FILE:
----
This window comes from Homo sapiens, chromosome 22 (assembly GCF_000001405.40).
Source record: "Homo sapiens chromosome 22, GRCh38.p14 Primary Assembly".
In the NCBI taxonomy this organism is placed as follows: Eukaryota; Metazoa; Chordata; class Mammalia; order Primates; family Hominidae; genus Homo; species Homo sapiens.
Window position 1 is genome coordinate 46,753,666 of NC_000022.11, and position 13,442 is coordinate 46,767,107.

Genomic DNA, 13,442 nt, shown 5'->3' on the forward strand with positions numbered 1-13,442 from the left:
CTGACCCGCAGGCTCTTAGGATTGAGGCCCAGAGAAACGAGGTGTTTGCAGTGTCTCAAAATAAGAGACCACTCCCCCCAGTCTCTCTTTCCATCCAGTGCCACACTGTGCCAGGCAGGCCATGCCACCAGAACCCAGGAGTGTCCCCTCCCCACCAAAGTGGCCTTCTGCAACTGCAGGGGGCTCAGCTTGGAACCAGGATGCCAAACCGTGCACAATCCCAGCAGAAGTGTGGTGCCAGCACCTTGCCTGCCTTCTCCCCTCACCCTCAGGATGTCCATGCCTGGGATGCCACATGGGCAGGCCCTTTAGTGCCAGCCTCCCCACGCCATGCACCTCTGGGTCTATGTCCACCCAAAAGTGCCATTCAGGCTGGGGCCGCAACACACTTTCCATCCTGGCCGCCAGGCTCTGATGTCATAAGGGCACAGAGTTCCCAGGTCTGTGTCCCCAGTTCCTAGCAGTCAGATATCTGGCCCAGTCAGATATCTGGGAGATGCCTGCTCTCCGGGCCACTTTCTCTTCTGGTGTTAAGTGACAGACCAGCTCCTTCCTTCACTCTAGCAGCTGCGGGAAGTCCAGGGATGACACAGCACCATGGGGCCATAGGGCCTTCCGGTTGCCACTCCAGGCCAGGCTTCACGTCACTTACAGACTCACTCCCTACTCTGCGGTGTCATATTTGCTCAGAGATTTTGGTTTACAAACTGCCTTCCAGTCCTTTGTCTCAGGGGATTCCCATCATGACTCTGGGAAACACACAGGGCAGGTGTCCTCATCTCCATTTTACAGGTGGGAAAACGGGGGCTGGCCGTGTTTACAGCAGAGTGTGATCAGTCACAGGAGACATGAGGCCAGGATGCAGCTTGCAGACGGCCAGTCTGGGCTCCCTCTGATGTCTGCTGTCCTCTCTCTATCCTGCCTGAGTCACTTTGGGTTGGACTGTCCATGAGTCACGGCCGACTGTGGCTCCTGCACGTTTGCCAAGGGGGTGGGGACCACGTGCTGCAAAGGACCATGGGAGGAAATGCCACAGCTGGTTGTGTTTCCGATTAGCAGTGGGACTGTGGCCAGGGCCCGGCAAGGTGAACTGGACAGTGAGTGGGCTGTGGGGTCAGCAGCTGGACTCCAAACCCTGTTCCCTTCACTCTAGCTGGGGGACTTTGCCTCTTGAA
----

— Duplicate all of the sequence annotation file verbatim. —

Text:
This window comes from Homo sapiens, chromosome 22 (assembly GCF_000001405.40).
Source record: "Homo sapiens chromosome 22, GRCh38.p14 Primary Assembly".
In the NCBI taxonomy this organism is placed as follows: Eukaryota; Metazoa; Chordata; class Mammalia; order Primates; family Hominidae; genus Homo; species Homo sapiens.
Window position 1 is genome coordinate 46,753,666 of NC_000022.11, and position 13,442 is coordinate 46,767,107.

Genomic DNA, 13,442 nt, shown 5'->3' on the forward strand with positions numbered 1-13,442 from the left:
CTGACCCGCAGGCTCTTAGGATTGAGGCCCAGAGAAACGAGGTGTTTGCAGTGTCTCAAAATAAGAGACCACTCCCCCCAGTCTCTCTTTCCATCCAGTGCCACACTGTGCCAGGCAGGCCATGCCACCAGAACCCAGGAGTGTCCCCTCCCCACCAAAGTGGCCTTCTGCAACTGCAGGGGGCTCAGCTTGGAACCAGGATGCCAAACCGTGCACAATCCCAGCAGAAGTGTGGTGCCAGCACCTTGCCTGCCTTCTCCCCTCACCCTCAGGATGTCCATGCCTGGGATGCCACATGGGCAGGCCCTTTAGTGCCAGCCTCCCCACGCCATGCACCTCTGGGTCTATGTCCACCCAAAAGTGCCATTCAGGCTGGGGCCGCAACACACTTTCCATCCTGGCCGCCAGGCTCTGATGTCATAAGGGCACAGAGTTCCCAGGTCTGTGTCCCCAGTTCCTAGCAGTCAGATATCTGGCCCAGTCAGATATCTGGGAGATGCCTGCTCTCCGGGCCACTTTCTCTTCTGGTGTTAAGTGACAGACCAGCTCCTTCCTTCACTCTAGCAGCTGCGGGAAGTCCAGGGATGACACAGCACCATGGGGCCATAGGGCCTTCCGGTTGCCACTCCAGGCCAGGCTTCACGTCACTTACAGACTCACTCCCTACTCTGCGGTGTCATATTTGCTCAGAGATTTTGGTTTACAAACTGCCTTCCAGTCCTTTGTCTCAGGGGATTCCCATCATGACTCTGGGAAACACACAGGGCAGGTGTCCTCATCTCCATTTTACAGGTGGGAAAACGGGGGCTGGCCGTGTTTACAGCAGAGTGTGATCAGTCACAGGAGACATGAGGCCAGGATGCAGCTTGCAGACGGCCAGTCTGGGCTCCCTCTGATGTCTGCTGTCCTCTCTCTATCCTGCCTGAGTCACTTTGGGTTGGACTGTCCATGAGTCACGGCCGACTGTGGCTCCTGCACGTTTGCCAAGGGGGTGGGGACCACGTGCTGCAAAGGACCATGGGAGGAAATGCCACAGCTGGTTGTGTTTCCGATTAGCAGTGGGACTGTGGCCAGGGCCCGGCAAGGTGAACTGGACAGTGAGTGGGCTGTGGGGTCAGCAGCTGGACTCCAAACCCTGTTCCCTTCACTCTAGCTGGGGGACTTTGCCTCTTGAA